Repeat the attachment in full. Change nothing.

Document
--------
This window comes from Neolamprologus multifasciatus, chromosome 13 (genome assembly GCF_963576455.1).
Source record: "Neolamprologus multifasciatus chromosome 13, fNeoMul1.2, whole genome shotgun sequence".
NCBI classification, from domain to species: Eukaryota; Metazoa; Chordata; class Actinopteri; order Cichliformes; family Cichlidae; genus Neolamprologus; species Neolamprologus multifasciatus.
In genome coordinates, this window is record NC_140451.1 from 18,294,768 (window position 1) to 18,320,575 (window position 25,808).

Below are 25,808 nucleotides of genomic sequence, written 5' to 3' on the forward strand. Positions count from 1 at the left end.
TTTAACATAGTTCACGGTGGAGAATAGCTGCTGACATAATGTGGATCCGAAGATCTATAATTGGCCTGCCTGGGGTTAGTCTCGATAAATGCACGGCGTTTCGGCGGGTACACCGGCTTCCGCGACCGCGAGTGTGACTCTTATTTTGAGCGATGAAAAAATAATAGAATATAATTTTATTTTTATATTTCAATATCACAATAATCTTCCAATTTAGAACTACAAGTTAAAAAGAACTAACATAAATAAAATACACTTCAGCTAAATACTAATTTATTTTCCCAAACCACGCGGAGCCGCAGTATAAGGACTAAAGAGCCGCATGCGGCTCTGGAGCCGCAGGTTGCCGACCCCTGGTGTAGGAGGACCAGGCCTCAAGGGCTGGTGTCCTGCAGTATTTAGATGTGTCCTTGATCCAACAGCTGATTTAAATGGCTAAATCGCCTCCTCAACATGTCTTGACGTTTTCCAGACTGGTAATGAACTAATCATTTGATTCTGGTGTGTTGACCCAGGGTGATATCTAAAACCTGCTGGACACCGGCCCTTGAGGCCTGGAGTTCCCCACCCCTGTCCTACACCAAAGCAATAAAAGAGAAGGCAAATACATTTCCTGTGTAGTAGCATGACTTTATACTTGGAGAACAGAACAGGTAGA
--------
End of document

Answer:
This window comes from Neolamprologus multifasciatus, chromosome 13 (genome assembly GCF_963576455.1).
Source record: "Neolamprologus multifasciatus chromosome 13, fNeoMul1.2, whole genome shotgun sequence".
NCBI classification, from domain to species: Eukaryota; Metazoa; Chordata; class Actinopteri; order Cichliformes; family Cichlidae; genus Neolamprologus; species Neolamprologus multifasciatus.
In genome coordinates, this window is record NC_140451.1 from 18,294,768 (window position 1) to 18,320,575 (window position 25,808).

Below are 25,808 nucleotides of genomic sequence, written 5' to 3' on the forward strand. Positions count from 1 at the left end.
TTTAACATAGTTCACGGTGGAGAATAGCTGCTGACATAATGTGGATCCGAAGATCTATAATTGGCCTGCCTGGGGTTAGTCTCGATAAATGCACGGCGTTTCGGCGGGTACACCGGCTTCCGCGACCGCGAGTGTGACTCTTATTTTGAGCGATGAAAAAATAATAGAATATAATTTTATTTTTATATTTCAATATCACAATAATCTTCCAATTTAGAACTACAAGTTAAAAAGAACTAACATAAATAAAATACACTTCAGCTAAATACTAATTTATTTTCCCAAACCACGCGGAGCCGCAGTATAAGGACTAAAGAGCCGCATGCGGCTCTGGAGCCGCAGGTTGCCGACCCCTGGTGTAGGAGGACCAGGCCTCAAGGGCTGGTGTCCTGCAGTATTTAGATGTGTCCTTGATCCAACAGCTGATTTAAATGGCTAAATCGCCTCCTCAACATGTCTTGACGTTTTCCAGACTGGTAATGAACTAATCATTTGATTCTGGTGTGTTGACCCAGGGTGATATCTAAAACCTGCTGGACACCGGCCCTTGAGGCCTGGAGTTCCCCACCCCTGTCCTACACCAAAGCAATAAAAGAGAAGGCAAATACATTTCCTGTGTAGTAGCATGACTTTATACTTGGAGAACAGAACAGGTAGA